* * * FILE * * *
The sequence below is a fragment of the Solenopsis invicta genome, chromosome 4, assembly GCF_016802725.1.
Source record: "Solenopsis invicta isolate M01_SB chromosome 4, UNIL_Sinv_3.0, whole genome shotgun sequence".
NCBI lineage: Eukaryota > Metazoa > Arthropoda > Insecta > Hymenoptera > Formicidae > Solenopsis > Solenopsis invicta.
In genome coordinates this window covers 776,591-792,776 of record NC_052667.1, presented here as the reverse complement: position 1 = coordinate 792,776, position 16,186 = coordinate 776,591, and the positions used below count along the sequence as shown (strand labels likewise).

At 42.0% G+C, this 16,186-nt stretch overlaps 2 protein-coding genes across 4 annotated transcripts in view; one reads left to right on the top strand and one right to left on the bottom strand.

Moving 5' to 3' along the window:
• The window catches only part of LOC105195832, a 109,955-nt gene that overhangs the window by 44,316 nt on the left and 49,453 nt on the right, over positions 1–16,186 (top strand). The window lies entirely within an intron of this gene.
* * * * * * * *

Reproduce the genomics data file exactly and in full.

The sequence below is a fragment of the Solenopsis invicta genome, chromosome 4, assembly GCF_016802725.1.
Source record: "Solenopsis invicta isolate M01_SB chromosome 4, UNIL_Sinv_3.0, whole genome shotgun sequence".
NCBI lineage: Eukaryota > Metazoa > Arthropoda > Insecta > Hymenoptera > Formicidae > Solenopsis > Solenopsis invicta.
In genome coordinates this window covers 776,591-792,776 of record NC_052667.1, presented here as the reverse complement: position 1 = coordinate 792,776, position 16,186 = coordinate 776,591, and the positions used below count along the sequence as shown (strand labels likewise).

At 42.0% G+C, this 16,186-nt stretch overlaps 2 protein-coding genes across 4 annotated transcripts in view; one reads left to right on the top strand and one right to left on the bottom strand.

Moving 5' to 3' along the window:
• The window catches only part of LOC105195832, a 109,955-nt gene that overhangs the window by 44,316 nt on the left and 49,453 nt on the right, over positions 1–16,186 (top strand). The window lies entirely within an intron of this gene.